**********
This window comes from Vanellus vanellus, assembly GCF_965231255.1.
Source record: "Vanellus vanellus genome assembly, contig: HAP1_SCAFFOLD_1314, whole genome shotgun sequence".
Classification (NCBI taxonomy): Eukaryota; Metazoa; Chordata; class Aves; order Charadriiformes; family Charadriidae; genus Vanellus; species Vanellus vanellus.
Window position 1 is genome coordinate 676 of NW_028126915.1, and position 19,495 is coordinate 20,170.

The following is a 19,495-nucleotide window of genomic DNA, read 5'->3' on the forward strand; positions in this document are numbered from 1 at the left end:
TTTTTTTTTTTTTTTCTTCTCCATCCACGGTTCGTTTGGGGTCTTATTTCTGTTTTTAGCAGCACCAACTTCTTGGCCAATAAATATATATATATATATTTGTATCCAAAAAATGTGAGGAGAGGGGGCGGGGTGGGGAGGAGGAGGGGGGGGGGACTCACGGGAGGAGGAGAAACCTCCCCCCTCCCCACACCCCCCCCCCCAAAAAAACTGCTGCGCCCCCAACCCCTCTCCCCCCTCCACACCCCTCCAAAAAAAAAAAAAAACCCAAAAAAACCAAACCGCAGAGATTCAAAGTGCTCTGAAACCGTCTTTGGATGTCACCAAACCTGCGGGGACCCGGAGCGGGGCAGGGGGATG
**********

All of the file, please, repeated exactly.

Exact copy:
This window comes from Vanellus vanellus, assembly GCF_965231255.1.
Source record: "Vanellus vanellus genome assembly, contig: HAP1_SCAFFOLD_1314, whole genome shotgun sequence".
Classification (NCBI taxonomy): Eukaryota; Metazoa; Chordata; class Aves; order Charadriiformes; family Charadriidae; genus Vanellus; species Vanellus vanellus.
Window position 1 is genome coordinate 676 of NW_028126915.1, and position 19,495 is coordinate 20,170.

The following is a 19,495-nucleotide window of genomic DNA, read 5'->3' on the forward strand; positions in this document are numbered from 1 at the left end:
TTTTTTTTTTTTTTTCTTCTCCATCCACGGTTCGTTTGGGGTCTTATTTCTGTTTTTAGCAGCACCAACTTCTTGGCCAATAAATATATATATATATATTTGTATCCAAAAAATGTGAGGAGAGGGGGCGGGGTGGGGAGGAGGAGGGGGGGGGGACTCACGGGAGGAGGAGAAACCTCCCCCCTCCCCACACCCCCCCCCCCAAAAAAACTGCTGCGCCCCCAACCCCTCTCCCCCCTCCACACCCCTCCAAAAAAAAAAAAAAACCCAAAAAAACCAAACCGCAGAGATTCAAAGTGCTCTGAAACCGTCTTTGGATGTCACCAAACCTGCGGGGACCCGGAGCGGGGCAGGGGGATG